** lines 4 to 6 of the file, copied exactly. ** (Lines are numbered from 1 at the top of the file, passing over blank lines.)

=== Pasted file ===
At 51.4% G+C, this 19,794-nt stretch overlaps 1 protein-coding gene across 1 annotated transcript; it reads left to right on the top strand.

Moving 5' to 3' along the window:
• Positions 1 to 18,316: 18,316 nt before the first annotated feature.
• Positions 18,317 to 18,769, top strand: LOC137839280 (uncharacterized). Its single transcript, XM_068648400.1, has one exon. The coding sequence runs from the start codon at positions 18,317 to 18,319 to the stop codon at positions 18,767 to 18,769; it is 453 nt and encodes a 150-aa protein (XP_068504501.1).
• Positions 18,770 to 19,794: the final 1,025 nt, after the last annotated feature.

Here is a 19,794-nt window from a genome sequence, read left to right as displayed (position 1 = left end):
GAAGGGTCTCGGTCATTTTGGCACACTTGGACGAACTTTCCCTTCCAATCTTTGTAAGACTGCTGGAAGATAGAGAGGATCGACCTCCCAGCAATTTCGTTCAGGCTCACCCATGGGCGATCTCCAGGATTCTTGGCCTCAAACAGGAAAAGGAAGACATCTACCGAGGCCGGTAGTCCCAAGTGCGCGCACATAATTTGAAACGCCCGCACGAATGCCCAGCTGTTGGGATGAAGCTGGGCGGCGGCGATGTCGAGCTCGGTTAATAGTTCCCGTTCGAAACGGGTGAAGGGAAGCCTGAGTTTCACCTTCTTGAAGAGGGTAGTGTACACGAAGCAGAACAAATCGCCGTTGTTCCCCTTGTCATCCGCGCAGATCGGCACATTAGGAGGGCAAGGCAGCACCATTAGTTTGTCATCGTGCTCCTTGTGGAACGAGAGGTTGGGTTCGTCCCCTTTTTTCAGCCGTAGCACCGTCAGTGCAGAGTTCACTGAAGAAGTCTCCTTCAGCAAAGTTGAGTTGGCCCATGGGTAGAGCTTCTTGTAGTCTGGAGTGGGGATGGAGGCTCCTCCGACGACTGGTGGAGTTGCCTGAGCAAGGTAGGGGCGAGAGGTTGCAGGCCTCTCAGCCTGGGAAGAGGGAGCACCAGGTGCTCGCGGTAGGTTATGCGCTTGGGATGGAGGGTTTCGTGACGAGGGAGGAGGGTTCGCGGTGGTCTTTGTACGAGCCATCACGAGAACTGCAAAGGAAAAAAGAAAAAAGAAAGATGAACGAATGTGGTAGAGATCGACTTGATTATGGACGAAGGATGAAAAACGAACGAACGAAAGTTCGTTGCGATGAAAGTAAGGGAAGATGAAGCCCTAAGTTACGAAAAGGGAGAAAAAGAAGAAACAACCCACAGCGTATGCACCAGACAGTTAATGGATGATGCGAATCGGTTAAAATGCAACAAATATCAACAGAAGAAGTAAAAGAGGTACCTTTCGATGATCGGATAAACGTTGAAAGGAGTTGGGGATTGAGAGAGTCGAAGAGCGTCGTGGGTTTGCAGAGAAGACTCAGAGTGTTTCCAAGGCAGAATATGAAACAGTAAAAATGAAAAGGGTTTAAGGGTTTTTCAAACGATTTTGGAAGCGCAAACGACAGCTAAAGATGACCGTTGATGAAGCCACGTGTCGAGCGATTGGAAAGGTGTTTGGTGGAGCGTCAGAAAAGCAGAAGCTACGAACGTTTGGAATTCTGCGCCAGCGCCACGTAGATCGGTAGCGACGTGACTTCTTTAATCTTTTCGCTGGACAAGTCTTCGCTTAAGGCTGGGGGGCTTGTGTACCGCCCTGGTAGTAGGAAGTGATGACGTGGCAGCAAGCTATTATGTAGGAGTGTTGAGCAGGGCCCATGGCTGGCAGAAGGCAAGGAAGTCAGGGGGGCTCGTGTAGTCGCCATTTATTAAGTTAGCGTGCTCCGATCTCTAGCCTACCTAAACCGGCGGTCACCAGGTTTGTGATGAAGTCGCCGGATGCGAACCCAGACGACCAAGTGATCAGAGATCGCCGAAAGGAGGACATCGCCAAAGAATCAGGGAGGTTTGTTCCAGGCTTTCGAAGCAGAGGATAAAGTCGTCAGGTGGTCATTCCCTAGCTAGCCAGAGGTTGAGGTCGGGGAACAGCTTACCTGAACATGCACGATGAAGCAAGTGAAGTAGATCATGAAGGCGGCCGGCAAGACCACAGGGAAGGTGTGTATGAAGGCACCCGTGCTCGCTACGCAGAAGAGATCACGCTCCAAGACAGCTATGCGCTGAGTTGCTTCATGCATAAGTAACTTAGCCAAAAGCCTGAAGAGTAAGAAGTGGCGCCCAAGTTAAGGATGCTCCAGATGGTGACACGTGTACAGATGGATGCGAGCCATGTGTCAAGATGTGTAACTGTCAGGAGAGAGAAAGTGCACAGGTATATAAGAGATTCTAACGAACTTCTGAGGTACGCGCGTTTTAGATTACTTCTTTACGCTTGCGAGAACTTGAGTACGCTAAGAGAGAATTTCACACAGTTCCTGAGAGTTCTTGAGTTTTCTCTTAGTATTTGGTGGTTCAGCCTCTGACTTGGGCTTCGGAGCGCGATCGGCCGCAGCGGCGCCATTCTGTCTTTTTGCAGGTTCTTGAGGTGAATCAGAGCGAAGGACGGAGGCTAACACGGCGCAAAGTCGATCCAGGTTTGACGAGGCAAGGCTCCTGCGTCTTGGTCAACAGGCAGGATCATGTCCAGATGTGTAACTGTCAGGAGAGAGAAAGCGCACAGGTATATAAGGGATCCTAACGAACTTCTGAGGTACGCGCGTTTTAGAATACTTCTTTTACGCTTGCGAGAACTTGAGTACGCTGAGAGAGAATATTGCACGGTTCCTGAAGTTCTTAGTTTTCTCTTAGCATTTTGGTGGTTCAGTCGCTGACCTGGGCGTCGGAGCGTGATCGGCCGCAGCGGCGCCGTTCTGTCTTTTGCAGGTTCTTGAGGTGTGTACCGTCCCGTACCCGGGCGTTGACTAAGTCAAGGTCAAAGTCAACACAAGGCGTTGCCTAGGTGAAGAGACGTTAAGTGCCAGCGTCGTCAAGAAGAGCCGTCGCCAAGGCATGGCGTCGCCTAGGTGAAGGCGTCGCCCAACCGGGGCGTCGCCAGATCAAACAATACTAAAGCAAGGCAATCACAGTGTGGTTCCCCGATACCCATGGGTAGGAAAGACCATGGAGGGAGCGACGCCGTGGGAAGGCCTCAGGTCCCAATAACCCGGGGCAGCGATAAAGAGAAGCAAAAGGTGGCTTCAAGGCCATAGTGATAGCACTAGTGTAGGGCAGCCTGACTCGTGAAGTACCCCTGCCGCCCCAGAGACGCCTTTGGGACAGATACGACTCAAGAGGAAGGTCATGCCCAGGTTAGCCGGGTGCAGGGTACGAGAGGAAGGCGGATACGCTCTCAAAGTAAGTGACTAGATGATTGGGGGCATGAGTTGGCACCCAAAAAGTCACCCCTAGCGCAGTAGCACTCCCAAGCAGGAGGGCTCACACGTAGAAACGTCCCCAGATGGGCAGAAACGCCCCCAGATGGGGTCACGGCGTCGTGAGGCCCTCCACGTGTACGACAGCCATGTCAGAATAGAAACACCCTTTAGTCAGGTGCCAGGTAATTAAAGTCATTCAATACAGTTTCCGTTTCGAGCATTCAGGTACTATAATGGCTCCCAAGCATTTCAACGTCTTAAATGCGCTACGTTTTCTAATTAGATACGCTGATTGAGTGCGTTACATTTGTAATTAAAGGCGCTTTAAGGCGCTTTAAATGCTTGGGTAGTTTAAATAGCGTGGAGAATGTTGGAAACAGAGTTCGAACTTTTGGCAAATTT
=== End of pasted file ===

• Positions 18,317 to 18,769, top strand: LOC137839280 (uncharacterized). Its single transcript, XM_068648400.1, has one exon. The coding sequence runs from the start codon at positions 18,317 to 18,319 to the stop codon at positions 18,767 to 18,769; it is 453 nt and encodes a 150-aa protein (XP_068504501.1).
• Positions 18,770 to 19,794: the final 1,025 nt, after the last annotated feature.

Here is a 19,794-nt window from a genome sequence, read left to right as displayed (position 1 = left end):